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I was setting up a little helper function like so:

if (!Object.prototype.__construct) {
Object.prototype.__construct = function() {
    if (typeof arguments[0] !== 'object' ||
        arguments.length === 0) return;
    for (var name in arguments[0]) {
        if (arguments[0].hasOwnProperty(name))
            this[name] = arguments[0][name];

if (!Object.prototype.__)
    Object.prototype.__ = Object.prototype.__construct;

It is invoked like such:

function Foo(props) {
    this.__(props); // or this.__construct(props);
var foo = new Foo({a:1,b:2,c:3});

As you can see, it just acts as a simple constructor. However when using it with EaselJS, specifically SpriteSheet() I get an error of Uncaught TypeError: Cannot call method 'slice' of undefined. Here is a snippet of code illustrating where the issue arises:

var ss = new SpriteSheet({
    images: ...,
    frames: {
    animations: {
        walk: [0, 1, "walk", 8] // <-- Error caused here.

So, is there a better way to go about writing an Object prototype like this, which will not cause a (presumably) clash with Easel? Or possibly a better way altogether? (Native?). Thanks.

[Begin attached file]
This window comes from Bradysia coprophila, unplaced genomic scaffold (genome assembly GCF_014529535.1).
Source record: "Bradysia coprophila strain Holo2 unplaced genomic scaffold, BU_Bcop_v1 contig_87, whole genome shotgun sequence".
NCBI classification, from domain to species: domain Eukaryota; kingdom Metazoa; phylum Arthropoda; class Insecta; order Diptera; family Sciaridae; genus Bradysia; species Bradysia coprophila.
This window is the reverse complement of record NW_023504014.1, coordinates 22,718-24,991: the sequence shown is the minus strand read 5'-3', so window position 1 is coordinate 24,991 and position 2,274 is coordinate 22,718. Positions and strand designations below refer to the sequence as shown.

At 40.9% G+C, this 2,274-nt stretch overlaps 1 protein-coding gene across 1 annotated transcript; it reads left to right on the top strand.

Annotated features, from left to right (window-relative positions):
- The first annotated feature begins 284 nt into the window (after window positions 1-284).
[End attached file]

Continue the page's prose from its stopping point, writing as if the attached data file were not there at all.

share|improve this question
Extending the Object prototype is a bad idea. – zzzzBov Nov 9 '12 at 20:10
@zzzzBov Could you please elaborate or link me to some reference? – grep Nov 9 '12 at 20:11
After a very brief amount of searching, I've found this article which explains some of the pros and cons, "Extending Object.prototype 'is Verboten' For some or all of these reasons, the JavaScript community has considered Object.prototype extensions taboo for several years..." – zzzzBov Nov 9 '12 at 20:18
Basically, if you start overriding Object.prototype you can expect libraries (such as jQuery) to start failing, and devs that view your code to start hating you. – zzzzBov Nov 9 '12 at 20:20
Thanks for the reference. Same reasons I would imagine. However the convenience this brings for my small project is really nice. Any ideas on how resolve besides not doing it, ha? – grep Nov 9 '12 at 20:29

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